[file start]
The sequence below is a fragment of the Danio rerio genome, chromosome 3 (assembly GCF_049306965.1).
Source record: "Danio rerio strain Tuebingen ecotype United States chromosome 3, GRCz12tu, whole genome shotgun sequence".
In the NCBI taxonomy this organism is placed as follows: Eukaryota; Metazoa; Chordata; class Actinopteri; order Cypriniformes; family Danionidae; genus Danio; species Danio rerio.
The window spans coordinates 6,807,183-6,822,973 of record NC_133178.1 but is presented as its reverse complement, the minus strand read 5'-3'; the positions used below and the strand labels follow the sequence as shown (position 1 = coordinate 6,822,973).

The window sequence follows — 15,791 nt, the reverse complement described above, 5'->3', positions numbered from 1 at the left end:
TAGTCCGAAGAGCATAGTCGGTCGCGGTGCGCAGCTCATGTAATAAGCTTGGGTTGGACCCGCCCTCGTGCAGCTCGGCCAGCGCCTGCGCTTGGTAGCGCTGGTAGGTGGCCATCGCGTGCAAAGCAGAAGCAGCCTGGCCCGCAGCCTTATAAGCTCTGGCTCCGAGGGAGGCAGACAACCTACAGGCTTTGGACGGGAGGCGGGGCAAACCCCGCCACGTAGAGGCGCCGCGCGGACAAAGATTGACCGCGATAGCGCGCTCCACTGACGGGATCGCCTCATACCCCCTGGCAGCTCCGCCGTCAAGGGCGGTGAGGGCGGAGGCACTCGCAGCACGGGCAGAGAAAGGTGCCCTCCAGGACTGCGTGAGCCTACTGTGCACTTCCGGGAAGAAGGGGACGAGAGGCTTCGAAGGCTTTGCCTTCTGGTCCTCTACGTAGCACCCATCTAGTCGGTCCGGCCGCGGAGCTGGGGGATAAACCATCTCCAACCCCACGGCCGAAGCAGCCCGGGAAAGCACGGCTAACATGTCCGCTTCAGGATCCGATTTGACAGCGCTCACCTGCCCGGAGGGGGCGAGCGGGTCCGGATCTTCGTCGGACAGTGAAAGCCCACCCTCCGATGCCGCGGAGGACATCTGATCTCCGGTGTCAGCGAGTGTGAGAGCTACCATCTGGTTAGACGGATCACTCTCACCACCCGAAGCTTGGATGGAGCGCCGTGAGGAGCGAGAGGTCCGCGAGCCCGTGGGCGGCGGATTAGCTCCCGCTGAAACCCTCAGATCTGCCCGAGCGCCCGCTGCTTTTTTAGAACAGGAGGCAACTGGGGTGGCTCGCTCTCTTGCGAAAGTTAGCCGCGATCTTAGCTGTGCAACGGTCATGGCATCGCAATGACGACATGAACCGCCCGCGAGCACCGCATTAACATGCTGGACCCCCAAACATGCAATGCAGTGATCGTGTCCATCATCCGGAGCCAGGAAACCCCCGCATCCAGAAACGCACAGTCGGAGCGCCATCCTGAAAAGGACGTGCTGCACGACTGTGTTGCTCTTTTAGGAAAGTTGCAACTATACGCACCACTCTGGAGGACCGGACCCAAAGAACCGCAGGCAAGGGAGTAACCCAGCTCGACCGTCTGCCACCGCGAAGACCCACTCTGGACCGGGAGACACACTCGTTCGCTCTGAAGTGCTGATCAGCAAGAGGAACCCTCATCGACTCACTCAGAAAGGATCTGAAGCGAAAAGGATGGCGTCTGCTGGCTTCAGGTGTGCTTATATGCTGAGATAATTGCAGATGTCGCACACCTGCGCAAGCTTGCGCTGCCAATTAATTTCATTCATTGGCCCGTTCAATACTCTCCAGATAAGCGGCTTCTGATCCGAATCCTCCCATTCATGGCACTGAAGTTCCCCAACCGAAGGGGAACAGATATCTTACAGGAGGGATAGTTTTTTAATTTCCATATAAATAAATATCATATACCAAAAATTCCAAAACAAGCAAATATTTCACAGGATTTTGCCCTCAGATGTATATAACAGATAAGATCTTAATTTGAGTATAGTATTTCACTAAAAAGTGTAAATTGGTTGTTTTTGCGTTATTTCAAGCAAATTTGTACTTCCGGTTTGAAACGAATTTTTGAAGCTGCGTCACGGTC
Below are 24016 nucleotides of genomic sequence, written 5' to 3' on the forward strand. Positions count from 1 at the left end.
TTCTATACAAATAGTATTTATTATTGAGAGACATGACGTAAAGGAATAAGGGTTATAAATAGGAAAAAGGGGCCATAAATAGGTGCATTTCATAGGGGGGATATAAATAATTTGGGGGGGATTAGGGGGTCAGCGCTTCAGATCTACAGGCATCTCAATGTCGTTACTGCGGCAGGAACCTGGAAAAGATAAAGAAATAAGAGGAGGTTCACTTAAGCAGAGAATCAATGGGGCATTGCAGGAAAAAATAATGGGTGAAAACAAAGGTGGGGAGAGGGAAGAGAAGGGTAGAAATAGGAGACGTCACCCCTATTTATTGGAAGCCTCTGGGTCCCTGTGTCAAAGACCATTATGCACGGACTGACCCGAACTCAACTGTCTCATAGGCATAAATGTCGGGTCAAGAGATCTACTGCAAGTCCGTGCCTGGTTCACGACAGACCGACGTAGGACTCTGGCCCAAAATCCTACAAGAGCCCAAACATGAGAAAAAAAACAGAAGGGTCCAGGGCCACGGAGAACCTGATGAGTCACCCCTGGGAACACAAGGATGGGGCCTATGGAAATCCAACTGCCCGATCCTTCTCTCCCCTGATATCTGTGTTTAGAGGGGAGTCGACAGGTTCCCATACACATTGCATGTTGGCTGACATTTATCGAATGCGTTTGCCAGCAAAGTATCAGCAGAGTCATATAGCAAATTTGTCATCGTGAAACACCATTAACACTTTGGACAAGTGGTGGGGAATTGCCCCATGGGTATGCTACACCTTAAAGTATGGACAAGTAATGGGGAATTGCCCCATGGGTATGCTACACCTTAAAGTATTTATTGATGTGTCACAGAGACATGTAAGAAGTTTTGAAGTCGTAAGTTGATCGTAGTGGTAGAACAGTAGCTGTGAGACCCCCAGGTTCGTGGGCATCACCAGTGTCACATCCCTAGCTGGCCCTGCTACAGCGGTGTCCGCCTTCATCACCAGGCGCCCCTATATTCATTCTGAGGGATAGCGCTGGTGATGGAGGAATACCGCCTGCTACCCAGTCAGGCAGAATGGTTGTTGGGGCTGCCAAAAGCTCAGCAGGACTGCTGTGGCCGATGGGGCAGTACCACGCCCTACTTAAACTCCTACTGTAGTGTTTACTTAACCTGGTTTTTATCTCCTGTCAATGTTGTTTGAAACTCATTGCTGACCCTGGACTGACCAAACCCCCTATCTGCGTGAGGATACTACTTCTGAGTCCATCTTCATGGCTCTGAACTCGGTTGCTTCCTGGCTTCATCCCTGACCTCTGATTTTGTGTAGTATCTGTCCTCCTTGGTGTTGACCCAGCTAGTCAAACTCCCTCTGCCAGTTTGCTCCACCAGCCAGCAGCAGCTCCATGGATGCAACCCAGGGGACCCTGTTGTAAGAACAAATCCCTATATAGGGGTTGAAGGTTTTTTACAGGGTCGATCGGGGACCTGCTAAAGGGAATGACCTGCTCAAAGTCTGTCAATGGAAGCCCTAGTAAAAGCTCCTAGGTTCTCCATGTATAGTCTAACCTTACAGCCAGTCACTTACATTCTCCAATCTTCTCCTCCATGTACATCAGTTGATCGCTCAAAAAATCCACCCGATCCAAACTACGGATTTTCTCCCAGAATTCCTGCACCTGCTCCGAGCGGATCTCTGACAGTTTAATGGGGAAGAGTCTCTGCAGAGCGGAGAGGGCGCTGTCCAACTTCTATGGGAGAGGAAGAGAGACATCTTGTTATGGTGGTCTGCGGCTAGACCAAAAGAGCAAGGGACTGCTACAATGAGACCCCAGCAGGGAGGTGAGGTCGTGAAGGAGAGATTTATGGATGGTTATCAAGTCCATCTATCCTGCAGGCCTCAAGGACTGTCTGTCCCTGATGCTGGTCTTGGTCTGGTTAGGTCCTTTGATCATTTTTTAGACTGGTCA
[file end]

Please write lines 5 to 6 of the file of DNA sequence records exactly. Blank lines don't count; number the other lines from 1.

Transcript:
The window sequence follows — 15,791 nt, the reverse complement described above, 5'->3', positions numbered from 1 at the left end:
TAGTCCGAAGAGCATAGTCGGTCGCGGTGCGCAGCTCATGTAATAAGCTTGGGTTGGACCCGCCCTCGTGCAGCTCGGCCAGCGCCTGCGCTTGGTAGCGCTGGTAGGTGGCCATCGCGTGCAAAGCAGAAGCAGCCTGGCCCGCAGCCTTATAAGCTCTGGCTCCGAGGGAGGCAGACAACCTACAGGCTTTGGACGGGAGGCGGGGCAAACCCCGCCACGTAGAGGCGCCGCGCGGACAAAGATTGACCGCGATAGCGCGCTCCACTGACGGGATCGCCTCATACCCCCTGGCAGCTCCGCCGTCAAGGGCGGTGAGGGCGGAGGCACTCGCAGCACGGGCAGAGAAAGGTGCCCTCCAGGACTGCGTGAGCCTACTGTGCACTTCCGGGAAGAAGGGGACGAGAGGCTTCGAAGGCTTTGCCTTCTGGTCCTCTACGTAGCACCCATCTAGTCGGTCCGGCCGCGGAGCTGGGGGATAAACCATCTCCAACCCCACGGCCGAAGCAGCCCGGGAAAGCACGGCTAACATGTCCGCTTCAGGATCCGATTTGACAGCGCTCACCTGCCCGGAGGGGGCGAGCGGGTCCGGATCTTCGTCGGACAGTGAAAGCCCACCCTCCGATGCCGCGGAGGACATCTGATCTCCGGTGTCAGCGAGTGTGAGAGCTACCATCTGGTTAGACGGATCACTCTCACCACCCGAAGCTTGGATGGAGCGCCGTGAGGAGCGAGAGGTCCGCGAGCCCGTGGGCGGCGGATTAGCTCCCGCTGAAACCCTCAGATCTGCCCGAGCGCCCGCTGCTTTTTTAGAACAGGAGGCAACTGGGGTGGCTCGCTCTCTTGCGAAAGTTAGCCGCGATCTTAGCTGTGCAACGGTCATGGCATCGCAATGACGACATGAACCGCCCGCGAGCACCGCATTAACATGCTGGACCCCCAAACATGCAATGCAGTGATCGTGTCCATCATCCGGAGCCAGGAAACCCCCGCATCCAGAAACGCACAGTCGGAGCGCCATCCTGAAAAGGACGTGCTGCACGACTGTGTTGCTCTTTTAGGAAAGTTGCAACTATACGCACCACTCTGGAGGACCGGACCCAAAGAACCGCAGGCAAGGGAGTAACCCAGCTCGACCGTCTGCCACCGCGAAGACCCACTCTGGACCGGGAGACACACTCGTTCGCTCTGAAGTGCTGATCAGCAAGAGGAACCCTCATCGACTCACTCAGAAAGGATCTGAAGCGAAAAGGATGGCGTCTGCTGGCTTCAGGTGTGCTTATATGCTGAGATAATTGCAGATGTCGCACACCTGCGCAAGCTTGCGCTGCCAATTAATTTCATTCATTGGCCCGTTCAATACTCTCCAGATAAGCGGCTTCTGATCCGAATCCTCCCATTCATGGCACTGAAGTTCCCCAACCGAAGGGGAACAGATATCTTACAGGAGGGATAGTTTTTTAATTTCCATATAAATAAATATCATATACCAAAAATTCCAAAACAAGCAAATATTTCACAGGATTTTGCCCTCAGATGTATATAACAGATAAGATCTTAATTTGAGTATAGTATTTCACTAAAAAGTGTAAATTGGTTGTTTTTGCGTTATTTCAAGCAAATTTGTACTTCCGGTTTGAAACGAATTTTTGAAGCTGCGTCACGGTC